‘Sevensea’ Sails to the High-water Mark

Top: Maguro and Mekajiki Shoyu Zuke. Center: Braised Abalone with Wild Black Rice. Darren Gall
Sevensea is the latest culinary concept of Cambodia’s most accomplished and celebrated chef, Luu Meng. Its aim is to combine popular Asian cooking styles with the finest seafood available.

Specializing in Cambodian, Chinese and Japanese seafood, the restaurant recently opened at the new Almond Bassac Hotel, which sits in a quiet street on the south-west back corner of the Sofitel Hotel property, on the banks of the Bassac River, just before you cross the Rainbow Bridge to Koh Pich.

I must confess here to being friends with Luu Meng – we have a shared interest in developing the hospitality industry in Cambodia. He explains that the curious spelling of the name has something to do with getting the business registered in time. However, it does indeed refer to the legend of “The Seven Seas,” as sailed by Odysseus, Jason and his Argonauts, and Sinbad.

The “bahr al-sin” – “Sea of China” – was not a single entity, historian Paul Lund notes in “The Seas of Sinbad.”  “Whoever wants to go to China must cross seven seas, each one with its own colour and wind and fish and breeze, completely unlike the sea that lies beside it,” the legend says.

This diversity hints at the culinary journey on offer. The restaurant features a spacious dining area with attractive arched windows that curve around the corners, expanding the view. The kitchen is large and central, with fresh tanks and a sashimi station, and there is a large timber bar and reception area with a back wall of steel, wine racks.

The dining area is a work of art, with instillations in the form of a giant steel conch sculpture and a large Chinese-style abacus suspended above. Upstairs, there are seven private dining rooms, each featuring unique installations and themes – from antique clocks to Chinese artifacts. Depending on the room they can accommodate from eight to 40 guests.  

The menu is large and attractive. As expected there is a long list of seafood dishes with prices to suit everyone from lowly newspaper columnists to heads of state. Most dishes fall between the $6 to $12 mark, with the more exotic ones around $30. The most highly prized delicacies are listed at “market prices.” I get the impression that the ones who bother to ask what the prices are, likely do not need to. There are, however, plenty of affordable dishes to select from.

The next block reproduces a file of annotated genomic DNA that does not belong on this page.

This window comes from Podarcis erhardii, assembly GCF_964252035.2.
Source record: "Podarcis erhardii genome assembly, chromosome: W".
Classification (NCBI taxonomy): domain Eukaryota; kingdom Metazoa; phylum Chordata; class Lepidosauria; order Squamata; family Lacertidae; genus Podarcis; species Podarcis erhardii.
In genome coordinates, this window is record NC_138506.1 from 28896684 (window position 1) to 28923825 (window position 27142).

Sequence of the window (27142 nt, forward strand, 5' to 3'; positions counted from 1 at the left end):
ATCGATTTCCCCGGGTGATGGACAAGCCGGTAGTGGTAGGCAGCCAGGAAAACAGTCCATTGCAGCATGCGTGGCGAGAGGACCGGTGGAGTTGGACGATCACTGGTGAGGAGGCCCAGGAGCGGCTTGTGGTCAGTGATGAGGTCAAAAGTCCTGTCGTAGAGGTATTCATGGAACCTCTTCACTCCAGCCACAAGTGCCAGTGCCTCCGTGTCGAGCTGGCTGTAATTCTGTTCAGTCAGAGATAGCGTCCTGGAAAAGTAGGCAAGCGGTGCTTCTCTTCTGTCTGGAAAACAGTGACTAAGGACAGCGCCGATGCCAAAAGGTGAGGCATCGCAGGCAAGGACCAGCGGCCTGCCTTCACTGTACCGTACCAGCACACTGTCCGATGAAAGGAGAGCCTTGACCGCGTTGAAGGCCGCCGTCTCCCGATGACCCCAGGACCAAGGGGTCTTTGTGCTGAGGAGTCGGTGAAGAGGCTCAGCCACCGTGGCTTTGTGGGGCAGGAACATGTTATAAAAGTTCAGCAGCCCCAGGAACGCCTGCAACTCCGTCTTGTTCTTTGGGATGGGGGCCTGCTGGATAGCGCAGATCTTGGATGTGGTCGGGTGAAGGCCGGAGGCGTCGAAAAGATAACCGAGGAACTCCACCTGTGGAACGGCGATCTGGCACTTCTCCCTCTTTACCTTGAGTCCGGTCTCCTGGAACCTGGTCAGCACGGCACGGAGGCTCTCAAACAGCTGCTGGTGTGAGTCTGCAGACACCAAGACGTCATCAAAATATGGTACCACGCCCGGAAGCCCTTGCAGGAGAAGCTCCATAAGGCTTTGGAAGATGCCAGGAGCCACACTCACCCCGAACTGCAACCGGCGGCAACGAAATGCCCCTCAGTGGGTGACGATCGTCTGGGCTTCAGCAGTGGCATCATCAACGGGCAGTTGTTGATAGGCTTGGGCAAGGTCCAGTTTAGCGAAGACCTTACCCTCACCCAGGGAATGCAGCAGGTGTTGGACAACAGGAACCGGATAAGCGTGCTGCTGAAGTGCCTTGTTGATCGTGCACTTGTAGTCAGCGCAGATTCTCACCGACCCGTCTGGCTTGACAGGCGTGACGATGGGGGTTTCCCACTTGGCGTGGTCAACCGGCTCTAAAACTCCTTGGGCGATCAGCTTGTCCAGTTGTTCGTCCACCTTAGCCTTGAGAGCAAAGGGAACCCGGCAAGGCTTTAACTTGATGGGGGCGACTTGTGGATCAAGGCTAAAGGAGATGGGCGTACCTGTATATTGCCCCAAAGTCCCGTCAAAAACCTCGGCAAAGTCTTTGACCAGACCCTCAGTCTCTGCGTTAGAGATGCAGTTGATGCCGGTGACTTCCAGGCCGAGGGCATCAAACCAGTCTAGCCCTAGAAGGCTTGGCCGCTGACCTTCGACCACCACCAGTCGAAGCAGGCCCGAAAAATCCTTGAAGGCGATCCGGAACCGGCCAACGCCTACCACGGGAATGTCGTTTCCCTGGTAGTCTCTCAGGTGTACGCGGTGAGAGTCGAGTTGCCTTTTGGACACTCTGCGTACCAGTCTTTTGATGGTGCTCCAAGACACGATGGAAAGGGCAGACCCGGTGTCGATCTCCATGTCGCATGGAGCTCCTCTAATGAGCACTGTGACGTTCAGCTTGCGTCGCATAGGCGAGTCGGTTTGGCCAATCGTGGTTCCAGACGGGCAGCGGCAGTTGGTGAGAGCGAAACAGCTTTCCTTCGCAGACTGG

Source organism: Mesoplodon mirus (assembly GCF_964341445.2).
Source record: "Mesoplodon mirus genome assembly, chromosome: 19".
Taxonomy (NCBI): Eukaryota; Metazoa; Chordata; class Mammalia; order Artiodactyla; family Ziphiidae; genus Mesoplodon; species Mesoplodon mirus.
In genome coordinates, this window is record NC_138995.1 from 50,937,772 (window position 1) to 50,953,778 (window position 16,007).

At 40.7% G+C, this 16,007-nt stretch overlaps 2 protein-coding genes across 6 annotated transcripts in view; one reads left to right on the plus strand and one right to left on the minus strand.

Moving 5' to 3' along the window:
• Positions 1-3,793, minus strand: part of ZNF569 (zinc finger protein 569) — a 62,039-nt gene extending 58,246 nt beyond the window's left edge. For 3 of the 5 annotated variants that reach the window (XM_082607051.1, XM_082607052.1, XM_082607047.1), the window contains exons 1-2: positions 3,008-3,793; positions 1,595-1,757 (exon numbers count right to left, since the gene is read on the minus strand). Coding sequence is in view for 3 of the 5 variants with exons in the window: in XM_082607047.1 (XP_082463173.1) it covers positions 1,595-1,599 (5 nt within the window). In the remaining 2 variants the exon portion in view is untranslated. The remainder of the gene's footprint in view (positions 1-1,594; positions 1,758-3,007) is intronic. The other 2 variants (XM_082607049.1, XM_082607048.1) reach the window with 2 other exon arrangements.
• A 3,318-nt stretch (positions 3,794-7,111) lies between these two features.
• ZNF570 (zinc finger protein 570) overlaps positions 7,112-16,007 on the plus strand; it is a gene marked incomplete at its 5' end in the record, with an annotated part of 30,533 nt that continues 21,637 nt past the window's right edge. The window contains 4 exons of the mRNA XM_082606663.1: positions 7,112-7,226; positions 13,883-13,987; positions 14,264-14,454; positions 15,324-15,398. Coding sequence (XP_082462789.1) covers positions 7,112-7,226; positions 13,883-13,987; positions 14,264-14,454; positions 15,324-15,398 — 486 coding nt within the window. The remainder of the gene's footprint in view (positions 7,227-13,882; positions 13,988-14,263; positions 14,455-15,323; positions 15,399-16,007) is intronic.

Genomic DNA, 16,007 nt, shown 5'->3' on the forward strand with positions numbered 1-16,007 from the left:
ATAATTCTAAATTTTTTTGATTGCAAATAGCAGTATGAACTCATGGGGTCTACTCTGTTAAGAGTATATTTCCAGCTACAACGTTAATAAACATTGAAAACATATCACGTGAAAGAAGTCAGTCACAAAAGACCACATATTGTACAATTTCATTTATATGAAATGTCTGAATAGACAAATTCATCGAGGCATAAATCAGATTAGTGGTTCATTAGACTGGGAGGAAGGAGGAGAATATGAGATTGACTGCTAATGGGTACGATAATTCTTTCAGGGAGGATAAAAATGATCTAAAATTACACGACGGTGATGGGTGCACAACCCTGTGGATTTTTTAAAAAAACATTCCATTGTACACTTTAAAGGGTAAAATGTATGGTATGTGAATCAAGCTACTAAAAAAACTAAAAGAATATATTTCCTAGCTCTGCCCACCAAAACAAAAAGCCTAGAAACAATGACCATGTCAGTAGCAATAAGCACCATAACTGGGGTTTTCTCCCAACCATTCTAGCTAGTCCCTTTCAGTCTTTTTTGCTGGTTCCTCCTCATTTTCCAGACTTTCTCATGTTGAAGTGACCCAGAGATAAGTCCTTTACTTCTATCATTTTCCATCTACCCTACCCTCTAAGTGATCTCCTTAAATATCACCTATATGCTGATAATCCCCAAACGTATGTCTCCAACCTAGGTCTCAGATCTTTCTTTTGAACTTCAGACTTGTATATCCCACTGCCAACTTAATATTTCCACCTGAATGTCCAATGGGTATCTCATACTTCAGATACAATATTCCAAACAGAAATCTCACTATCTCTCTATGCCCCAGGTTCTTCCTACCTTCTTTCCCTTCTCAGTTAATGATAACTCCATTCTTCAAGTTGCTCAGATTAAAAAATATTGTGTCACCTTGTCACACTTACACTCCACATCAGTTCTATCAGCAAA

The wine list, too, is well thought out and offers a wide selection of reasonably prized options along with some helpful tips to help make an enjoyable pairing with the cuisine.

I decide to try three standards, one from each style. The Japanese offering was a Maguro and Mekajiki Shoyu Zuke – tuna and swordfish sashimi marinated in soy, mirin and chillies. Spectacularly presented in a large bamboo cradle, the dish is superb. The quality of the fish is excellent and very fresh, the flavours a perfect balance between umami savory-ness, chili spice and the rich amino fattiness of the fish. It is all about balance and harmony and it is delicious.

The next dish is a Khmer classic – Kampot pepper crab. It is presented in a tagine-like hooded chafing dish set on a copper stand over a sterno flame. As soon as its lid is lifted my universe is filled with the delicious, sweet spice aromas of the Kampot green peppercorns. The crab flesh is also sweet and juicy. This is a lovely example of one of Cambodia’s greatest dishes, pure joy.

For the Chinese dish I select a braised abalone with wild black rice. Slow cooked for 48 hours and coated in a subtle sauce that is made with dried scallop, black chicken stock, Kampot sea salt and Kampot peppers, it is a stunning dish made by a true master, a revelation in elegant complexity, refinement and balance. Cantonese cuisine is all about texture and subtlety and this is a marvelous example.

I find myself once again in awe of my good friend’s culinary imagination and skill and doubt anyone would object to this opinion. Sevensea offers a unique opportunity to combine classic Asian seafood dishes all in one dinner.


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